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 Whiplash - Myths & Facts

Common Myths

Only expensive vehicles have quality head restraints.

False. Over 60% of vehicles on the market in all price ranges have good rated head restraints. Some very expensive cars have poor rated head restraints.

All new vehicles have good head restraints.

False. New head restraint regulation has improved the minimum height standards for vehicles, however these minimum standards are based on the 50th percentile males, and crash tests have shown some head restraint designs perform better than others.

All vehicles made by a manufacturer have the same head restraints (quality and safety characteristics.

False. Most manufacturers have a variety of head restraints for different models and years with different safety characteristics.

To find out about the quality of your head restraint you need to know the make, model and year. Use our Rate My Car Tool to rate the quality of your vehicle’s head restraint.

Whiplash Overview

Current research has found that up to 35% of all neck sprains from whiplash that last more than six weeks could be prevented or reduced if people purchased or leased vehicles with better quality head restraints and adjusted them appropriately.

Whiplash injuries can result in pain and decreased movement in the head and neck and may include headaches, dizziness and tingling in the arms. These symptoms may last for weeks or months, but sometimes they last longer. Exactly what happens physically to produce whiplash symptoms is unknown. However, current research shows that serious neck injuries can be prevented or reduced by people purchasing vehicles with good head restraints and positioning them correctly.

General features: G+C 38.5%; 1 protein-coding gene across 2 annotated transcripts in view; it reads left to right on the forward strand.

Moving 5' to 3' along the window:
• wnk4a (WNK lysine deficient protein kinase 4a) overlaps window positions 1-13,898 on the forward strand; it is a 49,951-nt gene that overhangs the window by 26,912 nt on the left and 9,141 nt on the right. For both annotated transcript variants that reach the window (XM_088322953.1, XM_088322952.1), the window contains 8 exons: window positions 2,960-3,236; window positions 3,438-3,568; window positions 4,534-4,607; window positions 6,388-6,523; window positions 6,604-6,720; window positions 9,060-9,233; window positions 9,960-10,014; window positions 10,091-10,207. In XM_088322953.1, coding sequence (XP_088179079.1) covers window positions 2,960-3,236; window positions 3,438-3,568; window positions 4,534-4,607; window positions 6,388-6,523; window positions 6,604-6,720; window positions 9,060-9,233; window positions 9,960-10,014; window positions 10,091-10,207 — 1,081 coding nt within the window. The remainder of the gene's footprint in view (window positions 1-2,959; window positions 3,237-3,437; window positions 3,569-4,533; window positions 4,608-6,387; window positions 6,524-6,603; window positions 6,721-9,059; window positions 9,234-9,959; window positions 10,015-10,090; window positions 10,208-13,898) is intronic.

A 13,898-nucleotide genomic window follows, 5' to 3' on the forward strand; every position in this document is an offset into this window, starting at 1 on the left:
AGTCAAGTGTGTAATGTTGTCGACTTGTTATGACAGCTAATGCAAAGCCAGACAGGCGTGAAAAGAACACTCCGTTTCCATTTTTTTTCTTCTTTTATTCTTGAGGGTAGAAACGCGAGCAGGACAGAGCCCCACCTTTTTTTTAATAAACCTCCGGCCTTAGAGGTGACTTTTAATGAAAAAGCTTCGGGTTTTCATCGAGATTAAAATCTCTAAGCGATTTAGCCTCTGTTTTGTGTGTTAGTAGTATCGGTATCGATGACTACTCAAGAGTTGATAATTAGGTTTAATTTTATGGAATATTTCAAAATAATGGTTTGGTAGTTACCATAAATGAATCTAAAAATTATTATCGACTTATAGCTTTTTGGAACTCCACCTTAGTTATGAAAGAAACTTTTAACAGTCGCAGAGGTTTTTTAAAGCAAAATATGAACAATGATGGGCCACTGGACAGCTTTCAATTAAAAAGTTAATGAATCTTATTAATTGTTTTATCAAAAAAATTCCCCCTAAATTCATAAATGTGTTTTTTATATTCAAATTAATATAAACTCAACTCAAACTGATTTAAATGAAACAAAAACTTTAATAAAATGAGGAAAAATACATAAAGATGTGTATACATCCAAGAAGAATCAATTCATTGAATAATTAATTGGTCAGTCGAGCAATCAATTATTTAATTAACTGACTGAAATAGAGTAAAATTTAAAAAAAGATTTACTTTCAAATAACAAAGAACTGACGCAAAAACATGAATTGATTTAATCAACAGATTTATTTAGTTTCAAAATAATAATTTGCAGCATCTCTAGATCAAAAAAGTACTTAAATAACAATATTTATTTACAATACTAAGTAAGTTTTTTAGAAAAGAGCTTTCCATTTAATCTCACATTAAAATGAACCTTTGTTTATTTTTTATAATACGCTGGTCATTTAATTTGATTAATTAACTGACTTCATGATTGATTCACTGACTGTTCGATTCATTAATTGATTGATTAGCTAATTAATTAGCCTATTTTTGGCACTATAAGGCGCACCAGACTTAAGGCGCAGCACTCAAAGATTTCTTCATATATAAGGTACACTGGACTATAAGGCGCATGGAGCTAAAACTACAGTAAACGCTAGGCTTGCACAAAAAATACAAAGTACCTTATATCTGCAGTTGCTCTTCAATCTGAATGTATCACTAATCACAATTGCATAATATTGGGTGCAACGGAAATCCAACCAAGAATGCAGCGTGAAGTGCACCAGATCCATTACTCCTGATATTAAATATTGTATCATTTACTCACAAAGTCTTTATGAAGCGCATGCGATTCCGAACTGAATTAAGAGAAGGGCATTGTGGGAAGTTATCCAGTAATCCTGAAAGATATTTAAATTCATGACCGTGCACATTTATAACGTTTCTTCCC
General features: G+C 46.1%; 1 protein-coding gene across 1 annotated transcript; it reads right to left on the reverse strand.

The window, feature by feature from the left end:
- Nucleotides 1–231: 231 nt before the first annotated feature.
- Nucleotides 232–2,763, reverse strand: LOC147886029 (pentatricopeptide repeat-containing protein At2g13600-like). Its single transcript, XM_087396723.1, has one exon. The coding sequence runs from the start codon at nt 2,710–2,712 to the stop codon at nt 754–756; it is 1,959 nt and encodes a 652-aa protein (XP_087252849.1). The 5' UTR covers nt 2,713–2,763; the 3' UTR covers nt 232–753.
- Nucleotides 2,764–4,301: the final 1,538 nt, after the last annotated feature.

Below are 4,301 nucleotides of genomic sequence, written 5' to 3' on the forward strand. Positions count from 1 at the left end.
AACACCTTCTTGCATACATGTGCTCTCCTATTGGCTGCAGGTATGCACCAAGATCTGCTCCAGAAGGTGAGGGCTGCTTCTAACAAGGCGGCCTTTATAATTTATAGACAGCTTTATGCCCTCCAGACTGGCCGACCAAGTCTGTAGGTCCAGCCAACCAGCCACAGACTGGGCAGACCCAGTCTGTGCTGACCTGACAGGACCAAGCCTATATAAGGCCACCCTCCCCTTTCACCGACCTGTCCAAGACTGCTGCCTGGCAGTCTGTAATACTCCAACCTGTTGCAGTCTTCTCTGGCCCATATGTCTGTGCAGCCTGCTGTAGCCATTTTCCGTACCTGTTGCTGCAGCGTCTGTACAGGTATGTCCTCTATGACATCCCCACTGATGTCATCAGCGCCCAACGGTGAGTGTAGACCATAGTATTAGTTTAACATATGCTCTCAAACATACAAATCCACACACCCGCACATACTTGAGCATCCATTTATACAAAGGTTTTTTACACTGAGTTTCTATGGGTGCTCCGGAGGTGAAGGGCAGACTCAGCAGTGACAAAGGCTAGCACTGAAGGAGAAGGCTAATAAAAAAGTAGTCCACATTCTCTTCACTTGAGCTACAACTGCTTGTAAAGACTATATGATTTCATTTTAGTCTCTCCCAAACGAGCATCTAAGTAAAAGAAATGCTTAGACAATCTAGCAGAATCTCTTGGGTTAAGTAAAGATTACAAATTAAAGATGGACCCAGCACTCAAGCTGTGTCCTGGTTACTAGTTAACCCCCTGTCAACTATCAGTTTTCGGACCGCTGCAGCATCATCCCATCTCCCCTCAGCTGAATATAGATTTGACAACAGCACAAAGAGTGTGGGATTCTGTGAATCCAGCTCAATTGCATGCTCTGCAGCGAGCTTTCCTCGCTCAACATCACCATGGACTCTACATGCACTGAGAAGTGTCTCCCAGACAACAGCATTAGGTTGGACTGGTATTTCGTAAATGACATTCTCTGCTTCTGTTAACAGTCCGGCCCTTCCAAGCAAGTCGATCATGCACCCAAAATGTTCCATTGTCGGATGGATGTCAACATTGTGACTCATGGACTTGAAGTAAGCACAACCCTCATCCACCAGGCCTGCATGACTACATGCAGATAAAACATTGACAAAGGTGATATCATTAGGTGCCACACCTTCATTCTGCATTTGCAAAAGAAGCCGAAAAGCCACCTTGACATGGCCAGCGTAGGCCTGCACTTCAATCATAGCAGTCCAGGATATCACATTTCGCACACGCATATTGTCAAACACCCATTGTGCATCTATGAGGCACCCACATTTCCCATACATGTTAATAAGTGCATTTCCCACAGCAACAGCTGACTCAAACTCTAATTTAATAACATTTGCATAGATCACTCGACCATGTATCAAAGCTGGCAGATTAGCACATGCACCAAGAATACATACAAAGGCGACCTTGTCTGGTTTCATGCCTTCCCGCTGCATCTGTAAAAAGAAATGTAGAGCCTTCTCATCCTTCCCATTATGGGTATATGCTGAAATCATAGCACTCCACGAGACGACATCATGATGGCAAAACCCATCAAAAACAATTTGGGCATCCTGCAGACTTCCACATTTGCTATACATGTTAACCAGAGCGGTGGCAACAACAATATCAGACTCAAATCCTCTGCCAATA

Whiplash injuries account for more than 65% of all bodily injury claims. In Canada, whiplash injuries account for 2 million in insurance claims each year, at a cost of approximately $8.5 billion. Insurance Corporation of British Columbia (ICBC) estimates that, in British Columbia alone, the economic cost exceeds $600 million per year. Current research shows that the majority of people do not adjust their head restraints.

Prevention is Key

When adjusted properly, head restraints can be very effective in
preventing whiplash injuries.

  • Raise the head restraint so the top is level or above the top of the
    person’s head
  • Position the head restraint to be close to the back of the head
    (almost touching)
  • Adjust the seat back angle into a relatively upright position. This allows the head restraint to be positioned closer to the back of the head. A head restraint is less effective if there is a large gap between the head and the head restraint. This gap means the head can move and extend, increasing the risk of injury.

Business and Disability Prevention

Whiplash, whether occurring at work or recreational driving, is a tremendous personal and social economic burden resulting in unnecessary pain and suffering, work absenteeism, reduced work productivity with downstream effects on family life and community engagement.

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How to Adjust your Head Restraint

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